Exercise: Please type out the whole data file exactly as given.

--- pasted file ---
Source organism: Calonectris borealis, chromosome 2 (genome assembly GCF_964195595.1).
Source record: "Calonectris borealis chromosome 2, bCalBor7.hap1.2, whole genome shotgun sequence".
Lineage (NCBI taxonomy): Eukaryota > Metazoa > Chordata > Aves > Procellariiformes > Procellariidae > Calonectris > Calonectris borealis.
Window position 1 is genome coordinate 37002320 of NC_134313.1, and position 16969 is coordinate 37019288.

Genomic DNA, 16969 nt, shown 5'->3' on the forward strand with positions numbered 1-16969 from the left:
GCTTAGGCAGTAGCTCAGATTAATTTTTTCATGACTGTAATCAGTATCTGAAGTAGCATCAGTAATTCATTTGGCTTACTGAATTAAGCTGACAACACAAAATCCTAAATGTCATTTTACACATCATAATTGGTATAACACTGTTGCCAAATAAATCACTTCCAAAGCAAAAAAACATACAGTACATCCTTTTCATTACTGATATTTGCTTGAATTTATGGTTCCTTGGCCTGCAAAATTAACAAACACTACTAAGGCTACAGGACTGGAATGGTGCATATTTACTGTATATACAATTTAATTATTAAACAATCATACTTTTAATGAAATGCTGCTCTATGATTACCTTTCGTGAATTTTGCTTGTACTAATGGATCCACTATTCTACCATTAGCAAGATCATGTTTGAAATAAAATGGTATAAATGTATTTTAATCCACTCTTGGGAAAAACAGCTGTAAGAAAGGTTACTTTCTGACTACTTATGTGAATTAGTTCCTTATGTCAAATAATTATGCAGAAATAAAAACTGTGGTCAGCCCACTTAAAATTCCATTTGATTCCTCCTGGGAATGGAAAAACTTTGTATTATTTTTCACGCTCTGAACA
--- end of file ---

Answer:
Source organism: Calonectris borealis, chromosome 2 (genome assembly GCF_964195595.1).
Source record: "Calonectris borealis chromosome 2, bCalBor7.hap1.2, whole genome shotgun sequence".
Lineage (NCBI taxonomy): Eukaryota > Metazoa > Chordata > Aves > Procellariiformes > Procellariidae > Calonectris > Calonectris borealis.
Window position 1 is genome coordinate 37002320 of NC_134313.1, and position 16969 is coordinate 37019288.

Genomic DNA, 16969 nt, shown 5'->3' on the forward strand with positions numbered 1-16969 from the left:
GCTTAGGCAGTAGCTCAGATTAATTTTTTCATGACTGTAATCAGTATCTGAAGTAGCATCAGTAATTCATTTGGCTTACTGAATTAAGCTGACAACACAAAATCCTAAATGTCATTTTACACATCATAATTGGTATAACACTGTTGCCAAATAAATCACTTCCAAAGCAAAAAAACATACAGTACATCCTTTTCATTACTGATATTTGCTTGAATTTATGGTTCCTTGGCCTGCAAAATTAACAAACACTACTAAGGCTACAGGACTGGAATGGTGCATATTTACTGTATATACAATTTAATTATTAAACAATCATACTTTTAATGAAATGCTGCTCTATGATTACCTTTCGTGAATTTTGCTTGTACTAATGGATCCACTATTCTACCATTAGCAAGATCATGTTTGAAATAAAATGGTATAAATGTATTTTAATCCACTCTTGGGAAAAACAGCTGTAAGAAAGGTTACTTTCTGACTACTTATGTGAATTAGTTCCTTATGTCAAATAATTATGCAGAAATAAAAACTGTGGTCAGCCCACTTAAAATTCCATTTGATTCCTCCTGGGAATGGAAAAACTTTGTATTATTTTTCACGCTCTGAACA